Approximately 30,000 Americans are diagnosed with liver cancer each year. Primary liver cancer is on the rise, affecting more than twice as many men as women. Fortunately, people who are at risk of developing liver cancer have very specific, predisposed conditions, so we know exactly who needs to be screened.
“The good news is that liver cancer doesn’t usually grow in people with normal livers. It typically grows in individuals who have cirrhosis,” says Pippa Newell, MD. “You can get cirrhosis from chronic hepatitis C, fatty liver disease or from drinking excessive amounts of alcohol. If you have cirrhosis, then you need to be screened for liver cancer.”
How can I reduce my risk for liver cancer?
Below are a few tips to help you protect yourself from liver cancer:
- Protect yourself from hepatitis
Hepatitis infections can lead to cirrhosis of the liver, which can lead to liver cancer. You can get vaccinated against hepatitis B, but there is no vaccine yet for hepatitis C.
- Prevent cirrhosis
Cirrhosis is chronic liver damage from a variety of causes (such as excessive alcohol consumption, fatty liver disease and viral hepatitis) leading to a buildup of scar tissue and sometimes eventually liver failure. You can prevent cirrhosis by quitting alcohol, losing weight and treating hepatitis.
- Maintain a healthy weight
Fatty liver disease is associated with obesity, diabetes and high triglycerides (fats), which in turn can lead to cirrhosis and sometimes liver cancer.
I’m worried about my risk of liver cancer, what questions should I ask my doctor?
Pippa Newell, MD, shares her top three questions.
- Do I have liver disease?
If you are concerned about the health of your liver, your doctor can complete a blood test and ultrasound screening.
- Is my liver disease bad enough that I need to be checked for liver cancer?
It depends on the severity of your liver disease; if you have cirrhosis, then the answer is yes! Also, if you have chronic hepatitis B, then you may need to be screened and should ask your doctor about it.
- Who in my family needs to be screened for liver cancer?
Patients with chronic hepatitis B and liver cancer should ask their family members to be screened for chronic hepatitis B with a simple blood test. If their family members do have chronic hepatitis B, then those family members may need to be screened for liver cancer even if they don’t have cirrhosis.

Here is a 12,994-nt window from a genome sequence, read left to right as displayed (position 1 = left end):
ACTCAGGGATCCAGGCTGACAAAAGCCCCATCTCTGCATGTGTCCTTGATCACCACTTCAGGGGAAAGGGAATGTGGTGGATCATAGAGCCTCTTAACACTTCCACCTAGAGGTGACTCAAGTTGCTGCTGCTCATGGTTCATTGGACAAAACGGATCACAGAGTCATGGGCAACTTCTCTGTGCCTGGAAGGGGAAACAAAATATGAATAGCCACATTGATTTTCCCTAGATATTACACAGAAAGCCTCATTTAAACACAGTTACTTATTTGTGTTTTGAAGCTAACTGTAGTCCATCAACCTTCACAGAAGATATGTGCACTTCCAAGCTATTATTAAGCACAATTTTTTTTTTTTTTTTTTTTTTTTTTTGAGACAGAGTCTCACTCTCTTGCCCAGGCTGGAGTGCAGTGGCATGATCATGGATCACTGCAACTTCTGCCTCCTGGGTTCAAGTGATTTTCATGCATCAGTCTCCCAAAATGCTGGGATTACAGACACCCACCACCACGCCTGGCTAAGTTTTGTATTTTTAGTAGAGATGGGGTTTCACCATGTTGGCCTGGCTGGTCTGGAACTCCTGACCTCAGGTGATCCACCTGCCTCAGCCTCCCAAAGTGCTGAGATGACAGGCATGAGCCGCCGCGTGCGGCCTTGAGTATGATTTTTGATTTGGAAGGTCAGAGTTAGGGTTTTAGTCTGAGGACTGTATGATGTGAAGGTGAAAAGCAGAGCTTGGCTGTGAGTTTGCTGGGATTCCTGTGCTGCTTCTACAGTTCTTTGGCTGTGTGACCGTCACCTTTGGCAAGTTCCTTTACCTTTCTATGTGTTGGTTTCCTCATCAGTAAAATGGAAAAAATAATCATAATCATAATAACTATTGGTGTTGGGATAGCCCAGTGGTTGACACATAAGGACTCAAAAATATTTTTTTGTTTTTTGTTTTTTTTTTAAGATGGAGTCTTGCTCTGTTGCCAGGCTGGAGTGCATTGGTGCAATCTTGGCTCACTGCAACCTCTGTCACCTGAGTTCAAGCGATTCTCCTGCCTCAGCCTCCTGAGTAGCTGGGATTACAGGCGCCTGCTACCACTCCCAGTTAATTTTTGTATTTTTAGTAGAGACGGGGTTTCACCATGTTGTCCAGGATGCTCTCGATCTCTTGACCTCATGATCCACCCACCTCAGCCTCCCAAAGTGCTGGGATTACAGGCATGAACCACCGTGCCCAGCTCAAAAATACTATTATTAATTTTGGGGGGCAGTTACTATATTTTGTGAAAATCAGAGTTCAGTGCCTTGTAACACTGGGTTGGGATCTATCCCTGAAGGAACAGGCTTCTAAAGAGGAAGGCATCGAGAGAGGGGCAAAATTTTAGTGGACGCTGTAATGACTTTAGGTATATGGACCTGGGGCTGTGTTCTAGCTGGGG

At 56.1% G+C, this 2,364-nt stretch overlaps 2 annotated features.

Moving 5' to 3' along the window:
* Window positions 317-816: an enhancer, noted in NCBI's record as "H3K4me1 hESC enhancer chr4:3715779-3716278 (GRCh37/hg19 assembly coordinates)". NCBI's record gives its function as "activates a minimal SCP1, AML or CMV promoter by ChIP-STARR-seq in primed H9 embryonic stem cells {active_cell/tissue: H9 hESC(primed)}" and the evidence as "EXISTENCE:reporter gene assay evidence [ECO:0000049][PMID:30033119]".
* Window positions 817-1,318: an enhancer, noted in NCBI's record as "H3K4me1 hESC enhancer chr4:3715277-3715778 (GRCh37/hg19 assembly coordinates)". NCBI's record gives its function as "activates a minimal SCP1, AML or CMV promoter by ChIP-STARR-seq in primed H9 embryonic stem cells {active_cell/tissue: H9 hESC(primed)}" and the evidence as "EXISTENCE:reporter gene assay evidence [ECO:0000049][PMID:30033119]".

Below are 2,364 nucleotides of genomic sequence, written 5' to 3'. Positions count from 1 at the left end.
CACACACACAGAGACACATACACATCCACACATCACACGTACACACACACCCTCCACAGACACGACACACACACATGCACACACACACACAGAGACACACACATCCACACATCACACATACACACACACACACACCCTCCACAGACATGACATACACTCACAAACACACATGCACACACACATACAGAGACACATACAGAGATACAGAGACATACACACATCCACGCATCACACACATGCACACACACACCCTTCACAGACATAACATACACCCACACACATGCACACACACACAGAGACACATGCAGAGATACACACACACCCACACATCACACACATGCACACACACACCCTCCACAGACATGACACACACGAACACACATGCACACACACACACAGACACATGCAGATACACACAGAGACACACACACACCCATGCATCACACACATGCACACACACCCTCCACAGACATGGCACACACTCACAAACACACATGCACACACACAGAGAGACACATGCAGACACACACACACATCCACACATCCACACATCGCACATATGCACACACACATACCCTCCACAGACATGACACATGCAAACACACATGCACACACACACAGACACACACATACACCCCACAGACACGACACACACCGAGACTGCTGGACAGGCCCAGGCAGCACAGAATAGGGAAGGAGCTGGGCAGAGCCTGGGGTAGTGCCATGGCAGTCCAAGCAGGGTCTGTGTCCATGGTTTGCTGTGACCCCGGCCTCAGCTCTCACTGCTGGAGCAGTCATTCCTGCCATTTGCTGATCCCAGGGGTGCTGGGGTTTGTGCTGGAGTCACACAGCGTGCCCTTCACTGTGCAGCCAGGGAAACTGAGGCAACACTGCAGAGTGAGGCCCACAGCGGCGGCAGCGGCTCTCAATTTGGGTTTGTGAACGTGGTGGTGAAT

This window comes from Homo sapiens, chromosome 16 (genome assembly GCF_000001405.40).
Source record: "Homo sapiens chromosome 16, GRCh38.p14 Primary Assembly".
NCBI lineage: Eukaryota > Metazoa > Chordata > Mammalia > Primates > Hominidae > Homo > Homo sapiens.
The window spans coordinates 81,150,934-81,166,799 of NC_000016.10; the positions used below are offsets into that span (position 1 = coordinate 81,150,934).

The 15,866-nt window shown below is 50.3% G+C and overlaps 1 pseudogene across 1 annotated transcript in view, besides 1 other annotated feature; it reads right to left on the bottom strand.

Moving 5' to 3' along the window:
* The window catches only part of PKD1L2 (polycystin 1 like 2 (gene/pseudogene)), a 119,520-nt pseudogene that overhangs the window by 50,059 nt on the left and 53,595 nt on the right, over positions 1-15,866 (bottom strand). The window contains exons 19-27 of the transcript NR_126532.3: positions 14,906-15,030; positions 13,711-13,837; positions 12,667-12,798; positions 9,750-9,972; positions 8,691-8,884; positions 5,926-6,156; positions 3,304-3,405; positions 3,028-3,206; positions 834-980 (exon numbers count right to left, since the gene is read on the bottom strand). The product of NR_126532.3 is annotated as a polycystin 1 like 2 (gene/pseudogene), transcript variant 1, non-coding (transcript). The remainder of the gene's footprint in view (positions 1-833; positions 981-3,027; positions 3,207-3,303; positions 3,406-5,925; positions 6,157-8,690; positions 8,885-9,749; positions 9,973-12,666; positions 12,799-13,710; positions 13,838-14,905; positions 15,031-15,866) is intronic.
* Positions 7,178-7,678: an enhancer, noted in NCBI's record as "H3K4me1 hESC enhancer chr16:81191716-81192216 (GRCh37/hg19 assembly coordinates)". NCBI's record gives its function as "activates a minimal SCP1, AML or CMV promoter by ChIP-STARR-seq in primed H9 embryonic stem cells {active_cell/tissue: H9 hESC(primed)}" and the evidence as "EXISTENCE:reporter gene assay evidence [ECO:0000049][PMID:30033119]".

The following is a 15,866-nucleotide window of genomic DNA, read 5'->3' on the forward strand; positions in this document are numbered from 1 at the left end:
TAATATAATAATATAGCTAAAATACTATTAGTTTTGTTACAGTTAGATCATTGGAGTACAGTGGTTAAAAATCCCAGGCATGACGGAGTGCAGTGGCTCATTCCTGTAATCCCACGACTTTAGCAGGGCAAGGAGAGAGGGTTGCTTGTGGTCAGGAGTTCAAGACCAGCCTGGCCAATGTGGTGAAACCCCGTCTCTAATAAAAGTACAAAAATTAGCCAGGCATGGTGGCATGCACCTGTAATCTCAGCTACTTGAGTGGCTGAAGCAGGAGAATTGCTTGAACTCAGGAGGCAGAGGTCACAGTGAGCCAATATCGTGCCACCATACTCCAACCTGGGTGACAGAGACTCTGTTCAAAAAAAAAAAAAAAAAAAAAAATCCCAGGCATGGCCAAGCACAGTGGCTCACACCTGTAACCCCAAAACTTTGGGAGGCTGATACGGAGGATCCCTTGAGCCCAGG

“It is heartbreaking to diagnose family members with the same disease or condition as your patient, especially if the family members are incurable when they finally get diagnosed,” says Dr. Newell. It’s heartbreaking because you realize the cancer could have been found at a curable stage if they had been taking advantage of preventive health screenings. It is so easy to get screened. Check with your doctor, and find out who else in your family may be at risk for liver cancer.”
Why is preventive health care important for preventing liver cancer?
“When you have cirrhosis, and sometimes when you have chronic hepatitis B, you need liver ultrasounds and blood drawn for tumor markers approximately every six months,” recommends Dr. Newell. “These screenings can help identify liver cancer when it is still small, and potentially curable. Together with your doctors, you can sometimes heal the damage done to your liver. You can stop drinking, lose weight or get your hepatitis treated.” Preventive care is one of the most important things you can do to protect yourself from cirrhosis, the condition often leading to liver cancer.
For a long time, people born in the 1950s and diagnosed with chronic hepatitis C were not seeking medical treatment, largely because the medications were difficult to tolerate. Today, medications are vastly improved in both efficacy and tolerability, so more and more people with hepatitis are getting screened for liver cancer. “I am hopeful these new medications will help improve overall liver cancer survival rates.”
How can the Providence Liver Cancer Clinic help me?
Nurse navigators play a vital role in helping patients communicate effectively with their doctors. In general, patients who come to the clinic have more than one disease (because they have both liver disease and liver cancer). Each disease or condition may require a different doctor with a different specialty.
The Providence Liver Cancer Program team includes liver surgeons, interventional radiologists, gastroenterologists, medical oncologists, radiation oncologists and oncology nurse navigators. This team meets every week to review individual patients’ cases and to determine the best approaches to treatment and care.
If you’re concerned about your risk of liver cancer, talk to your primary care provider to see if you should be screened. For more information about prevention, sign up below for our monthly newsletter.
For more information on liver cancer programs throughout the Providence network visit: